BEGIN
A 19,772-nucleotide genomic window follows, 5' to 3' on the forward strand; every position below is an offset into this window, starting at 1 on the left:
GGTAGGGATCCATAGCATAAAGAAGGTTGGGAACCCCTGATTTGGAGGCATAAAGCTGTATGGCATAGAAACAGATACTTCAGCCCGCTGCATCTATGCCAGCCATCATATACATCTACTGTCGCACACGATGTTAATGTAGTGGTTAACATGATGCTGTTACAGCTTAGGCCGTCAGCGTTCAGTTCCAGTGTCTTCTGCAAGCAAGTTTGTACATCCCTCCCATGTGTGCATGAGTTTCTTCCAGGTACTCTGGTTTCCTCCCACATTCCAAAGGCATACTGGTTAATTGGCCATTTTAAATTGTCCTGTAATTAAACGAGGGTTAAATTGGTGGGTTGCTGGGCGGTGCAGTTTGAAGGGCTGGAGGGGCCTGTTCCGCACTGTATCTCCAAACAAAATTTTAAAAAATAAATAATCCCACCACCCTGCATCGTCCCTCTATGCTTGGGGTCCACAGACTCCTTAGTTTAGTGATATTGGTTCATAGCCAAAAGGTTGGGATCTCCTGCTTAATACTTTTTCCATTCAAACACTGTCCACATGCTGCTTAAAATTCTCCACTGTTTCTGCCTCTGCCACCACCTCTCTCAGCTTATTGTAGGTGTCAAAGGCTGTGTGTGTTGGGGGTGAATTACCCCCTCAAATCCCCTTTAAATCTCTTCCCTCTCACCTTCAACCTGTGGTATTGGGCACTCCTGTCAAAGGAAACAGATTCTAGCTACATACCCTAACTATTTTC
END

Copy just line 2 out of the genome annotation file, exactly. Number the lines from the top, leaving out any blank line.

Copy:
GGTAGGGATCCATAGCATAAAGAAGGTTGGGAACCCCTGATTTGGAGGCATAAAGCTGTATGGCATAGAAACAGATACTTCAGCCCGCTGCATCTATGCCAGCCATCATATACATCTACTGTCGCACACGATGTTAATGTAGTGGTTAACATGATGCTGTTACAGCTTAGGCCGTCAGCGTTCAGTTCCAGTGTCTTCTGCAAGCAAGTTTGTACATCCCTCCCATGTGTGCATGAGTTTCTTCCAGGTACTCTGGTTTCCTCCCACATTCCAAAGGCATACTGGTTAATTGGCCATTTTAAATTGTCCTGTAATTAAACGAGGGTTAAATTGGTGGGTTGCTGGGCGGTGCAGTTTGAAGGGCTGGAGGGGCCTGTTCCGCACTGTATCTCCAAACAAAATTTTAAAAAATAAATAATCCCACCACCCTGCATCGTCCCTCTATGCTTGGGGTCCACAGACTCCTTAGTTTAGTGATATTGGTTCATAGCCAAAAGGTTGGGATCTCCTGCTTAATACTTTTTCCATTCAAACACTGTCCACATGCTGCTTAAAATTCTCCACTGTTTCTGCCTCTGCCACCACCTCTCTCAGCTTATTGTAGGTGTCAAAGGCTGTGTGTGTTGGGGGTGAATTACCCCCTCAAATCCCCTTTAAATCTCTTCCCTCTCACCTTCAACCTGTGGTATTGGGCACTCCTGTCAAAGGAAACAGATTCTAGCTACATACCCTAACTATTTTC